It amused me that the profundity of a Bollywood film’s impassioned plea for the world to stop seeing Islam as a violent religion was in the cheesy line: “My name is Khan, and I am not a terrorist.” “My main problem with this,” I said to a friend on the subway back to campus after watching the film, “is that it’s so irrelevant to the U.S. today.”
It’s obvious now how I could be so wrong to think racism had come under control in the nine years since Sept. 11, 2001—I hadn’t lived in the States for 10 years, and during the 10 months in which I had been here for my first year of college, I had been nestled in a hub of diversity on a campus that boasted students from just about every country in the world. I couldn’t take a class without encountering a new culture or go a week without meeting someone whose accent I had to try to figure out.
Even in the heart of Manhattan, where tolerance came hand in hand with living amongst people of different races and religions, where I never felt degraded for or embarrassed of wearing a hijab, I was cushioned from the real New York I’ve never known. This is a city in which 70 percent of inhabitants oppose the construction of a Muslim community center close to Ground Zero.
I found myself on the lookout for any news relating to Park51. I was pleased to find support for the practice of our freedoms from religious leaders of different faiths, and to hear from bloggers who understood the difference between the masterminds behind Sept. 11 and the typical American Muslim. Furthermore, I was moved by Mayor Bloomberg’s eloquent speech on interfaith tolerance. In other parts of the media spectrum, Jon Stewart could be found mocking the insane levels of fear mongering, while Sarah Palin and Newt Gingrich were “refudiating” this project as an “unnecessary provocation” and a work of “radical Islamists” seeking to subjugate America.
What was more difficult to ignore was what I’d read after I scrolled down to the comments section of each of these web pages—the masses of opinions of plumbers, teachers, lawyers Joe and Jane, whose possible outrage was reflected in adverts of the World Trade Center.
What stands out amongst the hordes of comments is the idea that Muslims subscribe to an “imperialist/racist ideology, that should not even have the right to be called a religion,” seeking to ‘‘wage a war against the civilized world.” That’s an interesting thought—considering that the best memories I’ve had at college this past year came from debating with students of the Hillel Association about the Israeli wall and making friends in the process, catching the school’s Shakespeare troupe’s late night springtime performance of “Measure for Measure,” and running cartwheels down the lawn in front of our library. Hardly the stuff world-domination is made of—although I’m willing to bet that’s what you could expect to see in 11 out of the 13 stories of Park51, devoted to providing space for swimming pools, a performing arts theater, and a gymnasium. The slight doesn’t just come from the baseless accusations, but from their implications.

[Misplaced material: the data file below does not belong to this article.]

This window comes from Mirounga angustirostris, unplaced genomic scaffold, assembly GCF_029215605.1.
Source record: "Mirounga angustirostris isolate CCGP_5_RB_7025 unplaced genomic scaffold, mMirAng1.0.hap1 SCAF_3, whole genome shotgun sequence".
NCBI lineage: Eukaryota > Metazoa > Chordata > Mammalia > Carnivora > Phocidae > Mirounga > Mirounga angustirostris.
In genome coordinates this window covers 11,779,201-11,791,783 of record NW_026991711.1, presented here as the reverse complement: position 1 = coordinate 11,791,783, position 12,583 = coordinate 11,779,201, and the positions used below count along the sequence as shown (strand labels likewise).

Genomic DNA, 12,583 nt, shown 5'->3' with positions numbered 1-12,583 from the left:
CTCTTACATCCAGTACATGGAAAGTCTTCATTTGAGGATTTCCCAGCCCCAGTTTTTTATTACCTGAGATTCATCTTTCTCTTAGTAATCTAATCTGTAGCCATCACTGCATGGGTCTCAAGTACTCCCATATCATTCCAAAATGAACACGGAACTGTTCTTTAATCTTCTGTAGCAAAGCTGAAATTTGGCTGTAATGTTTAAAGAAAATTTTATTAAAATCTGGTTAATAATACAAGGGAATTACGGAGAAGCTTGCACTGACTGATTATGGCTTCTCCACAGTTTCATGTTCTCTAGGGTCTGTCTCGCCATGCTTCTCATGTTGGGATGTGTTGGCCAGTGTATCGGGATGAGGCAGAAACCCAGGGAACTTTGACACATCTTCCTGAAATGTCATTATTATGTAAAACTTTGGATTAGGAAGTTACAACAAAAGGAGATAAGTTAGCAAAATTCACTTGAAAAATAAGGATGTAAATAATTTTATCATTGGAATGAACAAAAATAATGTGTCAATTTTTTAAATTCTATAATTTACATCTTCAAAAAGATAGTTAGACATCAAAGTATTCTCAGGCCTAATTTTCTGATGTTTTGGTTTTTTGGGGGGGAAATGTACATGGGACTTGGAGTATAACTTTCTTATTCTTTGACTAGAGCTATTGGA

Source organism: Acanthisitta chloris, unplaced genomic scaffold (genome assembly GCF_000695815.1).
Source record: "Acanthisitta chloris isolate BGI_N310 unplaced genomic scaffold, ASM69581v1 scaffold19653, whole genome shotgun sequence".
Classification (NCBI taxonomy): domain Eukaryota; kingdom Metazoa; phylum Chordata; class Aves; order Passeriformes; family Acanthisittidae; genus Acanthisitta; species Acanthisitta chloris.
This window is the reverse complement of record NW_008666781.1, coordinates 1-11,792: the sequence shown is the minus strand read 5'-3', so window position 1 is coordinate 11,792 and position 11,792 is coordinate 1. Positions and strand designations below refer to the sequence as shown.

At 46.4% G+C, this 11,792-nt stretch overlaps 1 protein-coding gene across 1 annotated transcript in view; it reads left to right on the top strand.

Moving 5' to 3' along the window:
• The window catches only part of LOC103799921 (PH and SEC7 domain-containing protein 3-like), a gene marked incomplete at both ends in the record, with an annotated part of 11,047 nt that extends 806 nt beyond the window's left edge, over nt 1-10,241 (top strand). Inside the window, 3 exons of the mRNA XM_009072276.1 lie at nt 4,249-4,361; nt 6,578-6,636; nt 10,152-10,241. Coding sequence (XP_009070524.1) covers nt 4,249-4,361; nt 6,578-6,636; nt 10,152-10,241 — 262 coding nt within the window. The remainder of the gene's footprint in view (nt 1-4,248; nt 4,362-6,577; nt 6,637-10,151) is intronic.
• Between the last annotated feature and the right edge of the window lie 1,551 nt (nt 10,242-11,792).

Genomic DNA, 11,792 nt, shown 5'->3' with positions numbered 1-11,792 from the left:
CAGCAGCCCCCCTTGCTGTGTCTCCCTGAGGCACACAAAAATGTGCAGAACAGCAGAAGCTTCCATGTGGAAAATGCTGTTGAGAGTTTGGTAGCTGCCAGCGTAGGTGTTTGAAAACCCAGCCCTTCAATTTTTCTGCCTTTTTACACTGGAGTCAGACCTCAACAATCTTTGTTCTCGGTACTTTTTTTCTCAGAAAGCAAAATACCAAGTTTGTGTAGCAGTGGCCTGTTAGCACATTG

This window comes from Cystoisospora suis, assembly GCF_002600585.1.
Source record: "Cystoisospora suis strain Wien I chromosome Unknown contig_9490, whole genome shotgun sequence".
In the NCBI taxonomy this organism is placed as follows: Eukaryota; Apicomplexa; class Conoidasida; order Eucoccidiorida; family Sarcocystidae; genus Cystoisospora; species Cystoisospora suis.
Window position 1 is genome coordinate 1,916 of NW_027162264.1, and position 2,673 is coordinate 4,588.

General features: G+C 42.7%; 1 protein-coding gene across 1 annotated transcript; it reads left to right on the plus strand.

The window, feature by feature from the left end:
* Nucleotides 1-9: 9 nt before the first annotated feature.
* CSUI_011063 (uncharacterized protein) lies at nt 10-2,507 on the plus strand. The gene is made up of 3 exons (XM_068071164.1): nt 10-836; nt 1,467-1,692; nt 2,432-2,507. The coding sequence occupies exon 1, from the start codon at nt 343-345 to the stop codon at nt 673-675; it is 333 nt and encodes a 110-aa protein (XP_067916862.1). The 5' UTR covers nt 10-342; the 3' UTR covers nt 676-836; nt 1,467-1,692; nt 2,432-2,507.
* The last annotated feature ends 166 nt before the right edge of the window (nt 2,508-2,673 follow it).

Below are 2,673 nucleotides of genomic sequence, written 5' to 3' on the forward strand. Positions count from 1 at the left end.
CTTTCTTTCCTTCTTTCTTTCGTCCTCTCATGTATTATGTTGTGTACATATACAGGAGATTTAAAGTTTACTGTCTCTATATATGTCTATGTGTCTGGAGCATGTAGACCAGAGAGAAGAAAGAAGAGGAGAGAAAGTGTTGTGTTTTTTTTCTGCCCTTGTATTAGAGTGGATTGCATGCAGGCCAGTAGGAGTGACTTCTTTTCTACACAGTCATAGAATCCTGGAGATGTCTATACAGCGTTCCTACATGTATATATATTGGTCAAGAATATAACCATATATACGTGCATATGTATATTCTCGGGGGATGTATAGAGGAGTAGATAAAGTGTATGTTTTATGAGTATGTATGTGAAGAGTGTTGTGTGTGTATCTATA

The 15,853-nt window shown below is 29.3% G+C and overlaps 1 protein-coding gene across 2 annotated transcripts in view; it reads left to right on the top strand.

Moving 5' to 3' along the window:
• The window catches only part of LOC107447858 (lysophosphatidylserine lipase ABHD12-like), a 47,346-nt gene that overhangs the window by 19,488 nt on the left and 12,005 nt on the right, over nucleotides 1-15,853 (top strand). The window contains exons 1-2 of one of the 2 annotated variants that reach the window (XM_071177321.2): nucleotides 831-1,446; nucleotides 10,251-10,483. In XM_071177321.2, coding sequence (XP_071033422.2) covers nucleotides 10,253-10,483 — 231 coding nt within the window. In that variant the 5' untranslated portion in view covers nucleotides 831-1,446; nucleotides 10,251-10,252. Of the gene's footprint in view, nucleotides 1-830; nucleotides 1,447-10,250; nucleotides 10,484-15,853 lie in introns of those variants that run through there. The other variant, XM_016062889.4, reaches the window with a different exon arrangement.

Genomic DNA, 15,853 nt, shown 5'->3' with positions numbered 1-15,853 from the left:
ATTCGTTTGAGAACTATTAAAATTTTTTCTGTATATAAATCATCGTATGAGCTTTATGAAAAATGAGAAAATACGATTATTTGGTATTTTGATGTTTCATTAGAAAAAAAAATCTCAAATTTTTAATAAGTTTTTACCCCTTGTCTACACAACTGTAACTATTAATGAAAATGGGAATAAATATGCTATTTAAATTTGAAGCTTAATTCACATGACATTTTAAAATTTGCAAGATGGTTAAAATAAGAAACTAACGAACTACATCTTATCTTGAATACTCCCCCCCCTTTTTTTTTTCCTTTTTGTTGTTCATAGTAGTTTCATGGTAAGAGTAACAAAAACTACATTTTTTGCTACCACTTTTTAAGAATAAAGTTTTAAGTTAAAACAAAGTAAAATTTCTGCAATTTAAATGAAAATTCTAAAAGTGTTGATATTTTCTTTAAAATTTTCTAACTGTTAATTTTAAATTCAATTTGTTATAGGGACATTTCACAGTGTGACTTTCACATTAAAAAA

In the times soon after Sept. 11, when a passerby called my father Osama bin Laden, her eyes first sweeping over the topi on his head and then over his beard, I couldn’t help but read her anger as an elaborate form of the kind of racism my father quietly endured. I find myself wondering: What comes next? Will the cloth I wear on my head, the color of my skin, the way my “i’s and t’s” sometimes roll off my tongue differently, all rouse images and emotions that make it too painful to bear to be around me?
And why should that be? Why must I be associated with a group of terrorists who practiced a radical distortion of the religion I practice? I respect the pain of those who were in any way touched by the Sept. 11 attacks, but shouldn’t the insult I feel on hearing that my faith is a “provocation” be considered, and my sensitivities as an American citizen respected in return?
That’s where I start to think, sadly, that maybe Bollywood actually got it right. If people are still terrified that we’re going to transform this community center into a vortex of terror, maybe we haven’t come as far since Sept. 11 as I’d thought we had. Maybe it’s about time Muslims responded to the refrain in the thoughts: “Why do we only hear non-Muslim leaders defending this place? Why don’t the moderate Muslims stand up?” That’s a good question, one that I hope each Muslim will take the initiative to answer.
Here’s my own.
My name is Sameea Butt. I’m a college sophomore, hoping to help to save millions back in Pakistan from the throes of poverty and illiteracy. I believe in God, that He’s kind and merciful, that neither He nor the Prophet Muhammad [peace be upon him] would condone the events of Sept. 11. I would love to run cartwheels up and down a gym in a Muslim community center, where I could make new Muslim and Non-Muslim friends, where interfaith tolerance could help to heal the wounds that the ill-fated day nine years ago seared into our lives. And I am most definitely not a terrorist.
The author is a Columbia College sophomore. She is a member of the Organization of Pakistani Students and Representatives-at-Large.